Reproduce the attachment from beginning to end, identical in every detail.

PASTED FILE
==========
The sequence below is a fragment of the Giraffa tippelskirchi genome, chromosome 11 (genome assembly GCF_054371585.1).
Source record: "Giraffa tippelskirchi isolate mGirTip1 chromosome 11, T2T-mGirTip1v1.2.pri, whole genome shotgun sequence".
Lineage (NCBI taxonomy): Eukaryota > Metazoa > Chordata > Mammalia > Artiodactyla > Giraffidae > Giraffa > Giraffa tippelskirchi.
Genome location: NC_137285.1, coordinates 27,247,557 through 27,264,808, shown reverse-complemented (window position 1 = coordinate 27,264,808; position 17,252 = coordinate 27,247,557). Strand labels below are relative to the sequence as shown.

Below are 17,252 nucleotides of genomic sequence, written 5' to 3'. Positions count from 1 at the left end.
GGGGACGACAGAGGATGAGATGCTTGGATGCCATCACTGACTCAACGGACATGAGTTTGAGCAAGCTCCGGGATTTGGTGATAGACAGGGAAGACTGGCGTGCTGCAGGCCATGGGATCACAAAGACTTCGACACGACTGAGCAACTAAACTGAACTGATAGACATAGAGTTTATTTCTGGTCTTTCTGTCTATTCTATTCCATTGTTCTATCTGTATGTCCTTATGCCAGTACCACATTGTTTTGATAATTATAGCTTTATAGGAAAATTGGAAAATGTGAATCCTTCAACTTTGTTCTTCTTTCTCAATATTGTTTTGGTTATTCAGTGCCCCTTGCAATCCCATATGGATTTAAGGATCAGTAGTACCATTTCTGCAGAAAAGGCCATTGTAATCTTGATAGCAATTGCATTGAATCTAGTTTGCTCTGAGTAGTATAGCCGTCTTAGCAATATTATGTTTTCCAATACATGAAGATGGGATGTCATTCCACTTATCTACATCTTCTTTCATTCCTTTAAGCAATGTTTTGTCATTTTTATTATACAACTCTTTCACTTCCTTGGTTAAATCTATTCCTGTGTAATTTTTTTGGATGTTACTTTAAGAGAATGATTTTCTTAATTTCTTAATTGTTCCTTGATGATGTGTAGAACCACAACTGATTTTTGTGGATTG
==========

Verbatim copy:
The sequence below is a fragment of the Giraffa tippelskirchi genome, chromosome 11 (genome assembly GCF_054371585.1).
Source record: "Giraffa tippelskirchi isolate mGirTip1 chromosome 11, T2T-mGirTip1v1.2.pri, whole genome shotgun sequence".
Lineage (NCBI taxonomy): Eukaryota > Metazoa > Chordata > Mammalia > Artiodactyla > Giraffidae > Giraffa > Giraffa tippelskirchi.
Genome location: NC_137285.1, coordinates 27,247,557 through 27,264,808, shown reverse-complemented (window position 1 = coordinate 27,264,808; position 17,252 = coordinate 27,247,557). Strand labels below are relative to the sequence as shown.

Below are 17,252 nucleotides of genomic sequence, written 5' to 3'. Positions count from 1 at the left end.
GGGGACGACAGAGGATGAGATGCTTGGATGCCATCACTGACTCAACGGACATGAGTTTGAGCAAGCTCCGGGATTTGGTGATAGACAGGGAAGACTGGCGTGCTGCAGGCCATGGGATCACAAAGACTTCGACACGACTGAGCAACTAAACTGAACTGATAGACATAGAGTTTATTTCTGGTCTTTCTGTCTATTCTATTCCATTGTTCTATCTGTATGTCCTTATGCCAGTACCACATTGTTTTGATAATTATAGCTTTATAGGAAAATTGGAAAATGTGAATCCTTCAACTTTGTTCTTCTTTCTCAATATTGTTTTGGTTATTCAGTGCCCCTTGCAATCCCATATGGATTTAAGGATCAGTAGTACCATTTCTGCAGAAAAGGCCATTGTAATCTTGATAGCAATTGCATTGAATCTAGTTTGCTCTGAGTAGTATAGCCGTCTTAGCAATATTATGTTTTCCAATACATGAAGATGGGATGTCATTCCACTTATCTACATCTTCTTTCATTCCTTTAAGCAATGTTTTGTCATTTTTATTATACAACTCTTTCACTTCCTTGGTTAAATCTATTCCTGTGTAATTTTTTTGGATGTTACTTTAAGAGAATGATTTTCTTAATTTCTTAATTGTTCCTTGATGATGTGTAGAACCACAACTGATTTTTGTGGATTG